3 Things That Could Move Financial Stocks Today

NEW YORK ( TheStreet) - Here's the news and headlines that could move financial stocks today.

Bank of America ( BAC) is looking to set up an international advisory board to help steer its overseas growth strategy, according to a Wall Street Journal report.

The bank has hired Risgeway Partners to find candidates. The board would have 10 to 15 members with backgrounds ranging from politics to securities regulation.

The search for the panel comes at a time when at least five of the bank's 13 directors are age 70, or older. The bank has a mandatory retirement age of 72 for its directors.

Bank of America lags behind Citigroup ( C) and JPMorgan Chase ( JPM) in its international presence.


Goldman Sachs ( GS) reached a deal with a leading union pension fund to appoint a "lead" director, temporarily staving off calls to remove Lloyd Blankfein from the post of Chairman and replace him with an independent director.
Goldman Sachs CEO and Chairman Lloyd Blankfein

Blankfein holds both the CEO and Chairman positions at Goldman Sachs. Previous calls to separate those roles to reduce potential conflicts of interest have been shot down by shareholders.

American Federation of State, County and Municipal Employees, which holds over 7000 shares in the company, had proposed to replace Blankfein but withdrew its proposal after the deal was reached. Still, the union has said it is not sure if the appointment of a lead director is enough to put concerns to rest.

Goldman's reputation has come under attack in recent weeks, following the public resignation of a former employee who accused the firm of putting money before clients' interests. That has once again raised the pressure on the investment bank to address its corporate governance practices.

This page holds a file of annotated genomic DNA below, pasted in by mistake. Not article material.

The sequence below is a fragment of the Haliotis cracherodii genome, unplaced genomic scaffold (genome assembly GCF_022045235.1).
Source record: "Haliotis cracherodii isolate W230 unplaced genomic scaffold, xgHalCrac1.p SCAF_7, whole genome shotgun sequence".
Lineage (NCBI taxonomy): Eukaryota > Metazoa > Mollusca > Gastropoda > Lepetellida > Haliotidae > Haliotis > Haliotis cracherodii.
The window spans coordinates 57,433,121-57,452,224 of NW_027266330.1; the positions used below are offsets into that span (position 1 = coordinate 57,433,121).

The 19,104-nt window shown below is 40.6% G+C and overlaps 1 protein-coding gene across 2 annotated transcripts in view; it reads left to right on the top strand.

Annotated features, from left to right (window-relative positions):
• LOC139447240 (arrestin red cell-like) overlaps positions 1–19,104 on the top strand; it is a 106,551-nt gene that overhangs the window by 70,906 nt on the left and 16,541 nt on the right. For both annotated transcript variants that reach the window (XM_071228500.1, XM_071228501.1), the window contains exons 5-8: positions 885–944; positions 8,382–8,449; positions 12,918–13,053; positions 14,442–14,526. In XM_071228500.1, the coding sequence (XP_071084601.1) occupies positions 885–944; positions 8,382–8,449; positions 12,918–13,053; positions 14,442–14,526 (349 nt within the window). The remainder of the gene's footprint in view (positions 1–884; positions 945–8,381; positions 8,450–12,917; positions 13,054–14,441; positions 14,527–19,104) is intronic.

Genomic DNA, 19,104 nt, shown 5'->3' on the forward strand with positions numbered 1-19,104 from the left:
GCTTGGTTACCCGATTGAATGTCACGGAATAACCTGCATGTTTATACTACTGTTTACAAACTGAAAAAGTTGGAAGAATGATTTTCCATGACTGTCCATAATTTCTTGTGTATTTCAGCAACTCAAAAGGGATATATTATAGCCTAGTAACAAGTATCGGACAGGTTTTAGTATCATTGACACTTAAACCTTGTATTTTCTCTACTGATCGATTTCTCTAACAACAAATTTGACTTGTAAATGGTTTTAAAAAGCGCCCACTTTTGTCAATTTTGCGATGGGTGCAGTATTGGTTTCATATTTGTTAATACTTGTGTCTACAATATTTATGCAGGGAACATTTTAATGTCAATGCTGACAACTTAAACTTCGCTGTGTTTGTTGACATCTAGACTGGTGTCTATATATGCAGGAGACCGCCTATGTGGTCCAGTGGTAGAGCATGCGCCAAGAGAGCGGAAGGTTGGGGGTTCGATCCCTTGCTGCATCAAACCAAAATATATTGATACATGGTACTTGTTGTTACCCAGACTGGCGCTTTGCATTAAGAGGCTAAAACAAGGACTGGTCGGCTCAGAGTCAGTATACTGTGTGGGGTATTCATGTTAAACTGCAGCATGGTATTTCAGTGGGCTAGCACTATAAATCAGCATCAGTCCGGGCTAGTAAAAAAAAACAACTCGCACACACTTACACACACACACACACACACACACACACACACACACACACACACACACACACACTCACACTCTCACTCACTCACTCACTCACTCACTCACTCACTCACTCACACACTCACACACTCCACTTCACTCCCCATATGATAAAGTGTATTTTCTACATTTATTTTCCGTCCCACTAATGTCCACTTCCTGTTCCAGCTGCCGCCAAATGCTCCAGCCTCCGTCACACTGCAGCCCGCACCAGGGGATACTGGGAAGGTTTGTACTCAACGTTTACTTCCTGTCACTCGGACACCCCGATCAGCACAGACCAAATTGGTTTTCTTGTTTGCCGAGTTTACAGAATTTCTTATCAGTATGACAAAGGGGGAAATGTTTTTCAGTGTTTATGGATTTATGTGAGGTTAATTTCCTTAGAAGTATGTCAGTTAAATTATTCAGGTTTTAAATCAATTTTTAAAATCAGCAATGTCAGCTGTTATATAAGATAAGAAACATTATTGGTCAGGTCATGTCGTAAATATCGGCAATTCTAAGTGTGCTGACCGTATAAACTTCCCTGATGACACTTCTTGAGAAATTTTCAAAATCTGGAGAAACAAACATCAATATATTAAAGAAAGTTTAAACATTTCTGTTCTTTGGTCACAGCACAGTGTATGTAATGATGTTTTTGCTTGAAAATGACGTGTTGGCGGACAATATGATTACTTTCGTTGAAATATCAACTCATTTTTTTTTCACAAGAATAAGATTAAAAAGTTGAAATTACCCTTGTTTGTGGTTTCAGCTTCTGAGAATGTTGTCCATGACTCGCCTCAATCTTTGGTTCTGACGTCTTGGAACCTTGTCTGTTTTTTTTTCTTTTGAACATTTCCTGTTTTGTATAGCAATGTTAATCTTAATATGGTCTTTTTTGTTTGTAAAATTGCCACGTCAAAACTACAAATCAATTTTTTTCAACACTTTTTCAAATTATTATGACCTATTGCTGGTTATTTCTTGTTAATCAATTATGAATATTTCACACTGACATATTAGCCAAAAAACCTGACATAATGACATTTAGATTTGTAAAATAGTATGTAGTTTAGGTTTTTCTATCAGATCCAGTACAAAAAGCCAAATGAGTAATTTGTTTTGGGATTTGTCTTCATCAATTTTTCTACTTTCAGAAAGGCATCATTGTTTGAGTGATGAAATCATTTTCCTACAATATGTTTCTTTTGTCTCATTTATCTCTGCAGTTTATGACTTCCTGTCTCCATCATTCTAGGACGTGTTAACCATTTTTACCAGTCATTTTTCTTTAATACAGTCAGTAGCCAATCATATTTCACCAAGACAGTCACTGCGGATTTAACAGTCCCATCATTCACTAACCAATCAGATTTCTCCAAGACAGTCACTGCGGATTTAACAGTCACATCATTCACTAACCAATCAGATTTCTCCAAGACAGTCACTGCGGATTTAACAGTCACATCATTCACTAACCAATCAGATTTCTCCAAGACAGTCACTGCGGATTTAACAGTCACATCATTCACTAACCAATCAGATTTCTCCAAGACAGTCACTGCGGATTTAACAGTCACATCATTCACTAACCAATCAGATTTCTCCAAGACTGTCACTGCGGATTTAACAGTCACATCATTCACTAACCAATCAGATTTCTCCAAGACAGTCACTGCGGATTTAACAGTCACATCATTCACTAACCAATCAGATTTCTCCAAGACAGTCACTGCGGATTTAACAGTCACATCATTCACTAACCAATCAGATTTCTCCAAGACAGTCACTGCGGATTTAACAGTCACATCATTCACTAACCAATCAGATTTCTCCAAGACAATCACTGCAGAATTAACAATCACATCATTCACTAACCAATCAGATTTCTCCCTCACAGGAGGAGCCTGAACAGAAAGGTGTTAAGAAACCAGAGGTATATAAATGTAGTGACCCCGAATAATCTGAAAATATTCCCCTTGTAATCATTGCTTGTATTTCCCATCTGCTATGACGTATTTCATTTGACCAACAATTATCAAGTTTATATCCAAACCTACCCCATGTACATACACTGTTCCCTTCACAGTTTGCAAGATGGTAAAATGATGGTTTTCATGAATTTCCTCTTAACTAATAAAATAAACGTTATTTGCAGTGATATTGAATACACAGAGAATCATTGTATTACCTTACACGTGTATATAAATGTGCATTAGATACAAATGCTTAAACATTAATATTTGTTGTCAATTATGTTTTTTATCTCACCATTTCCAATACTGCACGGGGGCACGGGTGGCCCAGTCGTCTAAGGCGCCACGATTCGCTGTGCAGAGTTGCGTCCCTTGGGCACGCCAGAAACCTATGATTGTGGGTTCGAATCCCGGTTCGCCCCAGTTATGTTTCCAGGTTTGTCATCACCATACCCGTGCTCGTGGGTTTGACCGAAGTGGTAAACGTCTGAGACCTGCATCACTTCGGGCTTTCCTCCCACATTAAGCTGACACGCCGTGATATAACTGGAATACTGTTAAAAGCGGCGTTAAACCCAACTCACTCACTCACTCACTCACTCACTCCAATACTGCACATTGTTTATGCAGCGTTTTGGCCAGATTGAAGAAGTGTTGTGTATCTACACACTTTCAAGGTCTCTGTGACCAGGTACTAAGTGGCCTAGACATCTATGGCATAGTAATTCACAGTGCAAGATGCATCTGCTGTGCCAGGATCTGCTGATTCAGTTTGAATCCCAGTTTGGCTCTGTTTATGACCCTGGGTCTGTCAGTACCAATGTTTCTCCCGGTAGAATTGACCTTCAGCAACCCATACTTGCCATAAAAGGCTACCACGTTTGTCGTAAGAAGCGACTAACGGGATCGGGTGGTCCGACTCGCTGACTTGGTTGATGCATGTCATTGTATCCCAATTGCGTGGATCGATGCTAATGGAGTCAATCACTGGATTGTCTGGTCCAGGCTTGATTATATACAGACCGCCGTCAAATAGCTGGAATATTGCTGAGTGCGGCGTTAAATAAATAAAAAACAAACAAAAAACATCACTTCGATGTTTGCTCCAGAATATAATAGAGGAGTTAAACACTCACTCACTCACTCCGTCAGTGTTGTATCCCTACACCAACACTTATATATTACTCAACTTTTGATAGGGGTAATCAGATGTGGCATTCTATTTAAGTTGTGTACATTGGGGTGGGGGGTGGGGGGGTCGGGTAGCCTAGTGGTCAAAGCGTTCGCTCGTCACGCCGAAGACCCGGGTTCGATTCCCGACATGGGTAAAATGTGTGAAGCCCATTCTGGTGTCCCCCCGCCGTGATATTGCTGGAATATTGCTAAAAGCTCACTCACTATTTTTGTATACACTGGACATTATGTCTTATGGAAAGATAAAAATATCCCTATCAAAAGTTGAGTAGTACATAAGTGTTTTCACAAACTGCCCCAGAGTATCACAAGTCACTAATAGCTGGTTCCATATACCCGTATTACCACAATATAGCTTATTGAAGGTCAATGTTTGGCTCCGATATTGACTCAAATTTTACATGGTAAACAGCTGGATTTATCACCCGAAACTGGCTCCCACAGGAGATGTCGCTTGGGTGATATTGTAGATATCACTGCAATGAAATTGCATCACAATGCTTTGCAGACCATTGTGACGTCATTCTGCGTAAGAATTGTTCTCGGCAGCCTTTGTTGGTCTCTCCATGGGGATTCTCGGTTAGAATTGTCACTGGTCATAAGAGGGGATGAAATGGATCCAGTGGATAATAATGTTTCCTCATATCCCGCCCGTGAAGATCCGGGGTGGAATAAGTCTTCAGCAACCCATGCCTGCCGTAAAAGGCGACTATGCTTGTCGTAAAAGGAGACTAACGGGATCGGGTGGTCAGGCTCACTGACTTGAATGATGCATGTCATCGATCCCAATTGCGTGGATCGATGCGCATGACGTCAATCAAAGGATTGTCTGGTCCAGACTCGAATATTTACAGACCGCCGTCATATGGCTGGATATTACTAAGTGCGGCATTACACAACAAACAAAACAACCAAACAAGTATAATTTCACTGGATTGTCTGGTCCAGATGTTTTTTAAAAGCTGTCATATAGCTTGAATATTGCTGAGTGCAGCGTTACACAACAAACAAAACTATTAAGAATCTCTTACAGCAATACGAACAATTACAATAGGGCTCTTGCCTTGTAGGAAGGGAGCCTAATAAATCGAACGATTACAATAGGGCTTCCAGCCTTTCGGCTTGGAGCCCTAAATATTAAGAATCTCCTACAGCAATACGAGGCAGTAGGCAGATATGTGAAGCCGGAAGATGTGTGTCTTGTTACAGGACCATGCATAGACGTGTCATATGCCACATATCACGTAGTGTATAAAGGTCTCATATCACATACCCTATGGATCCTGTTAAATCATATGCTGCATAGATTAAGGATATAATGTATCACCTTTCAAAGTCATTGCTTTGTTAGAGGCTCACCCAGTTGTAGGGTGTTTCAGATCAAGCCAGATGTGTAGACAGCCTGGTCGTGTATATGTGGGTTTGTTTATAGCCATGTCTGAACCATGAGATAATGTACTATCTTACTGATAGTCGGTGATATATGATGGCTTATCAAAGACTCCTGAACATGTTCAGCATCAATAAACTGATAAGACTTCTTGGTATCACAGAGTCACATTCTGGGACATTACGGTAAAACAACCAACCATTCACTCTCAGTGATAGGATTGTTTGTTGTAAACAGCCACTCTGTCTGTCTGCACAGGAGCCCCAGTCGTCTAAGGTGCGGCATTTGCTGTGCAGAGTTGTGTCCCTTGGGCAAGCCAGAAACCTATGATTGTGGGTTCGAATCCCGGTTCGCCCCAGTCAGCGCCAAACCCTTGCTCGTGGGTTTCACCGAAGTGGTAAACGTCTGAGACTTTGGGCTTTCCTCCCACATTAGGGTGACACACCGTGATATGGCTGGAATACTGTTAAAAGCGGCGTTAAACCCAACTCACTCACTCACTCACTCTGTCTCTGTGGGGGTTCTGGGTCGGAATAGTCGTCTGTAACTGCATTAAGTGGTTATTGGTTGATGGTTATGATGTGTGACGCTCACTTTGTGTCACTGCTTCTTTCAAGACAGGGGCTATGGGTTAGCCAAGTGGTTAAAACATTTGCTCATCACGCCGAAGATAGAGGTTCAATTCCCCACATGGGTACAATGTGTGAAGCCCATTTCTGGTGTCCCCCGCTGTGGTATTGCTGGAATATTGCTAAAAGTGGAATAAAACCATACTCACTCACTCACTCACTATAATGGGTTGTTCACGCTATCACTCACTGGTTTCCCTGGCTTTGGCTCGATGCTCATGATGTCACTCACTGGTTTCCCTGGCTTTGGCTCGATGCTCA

Shareholders will vote in the firm's annual meeting in May on a proposal to replace Blankfein as independent chairman. According to the report, management has held discussions about reducing the role of Blankfein to Chairman and promoting COO Gary Cohn to the chief executive position if the union's proposal is passed.


Wells Fargo ( WFC) is facing a class action lawsuit from investors who accuse the bank of marketing a loan program as safe investment when in fact, the bank invested their money in illiquid and risky profucts such as mortgage-backed securities, Reuters reported.

The City of Farmington Hills Employees Retirement System, a pension plan, sued Wells Fargo in October 2010 on behalf of 100 institutional investors over its securities lending program.

Written by Shanthi Bharatwaj in New York.
Disclosure: TheStreet's editorial policy prohibits staff editors and reporters from holding positions in any individual stocks.

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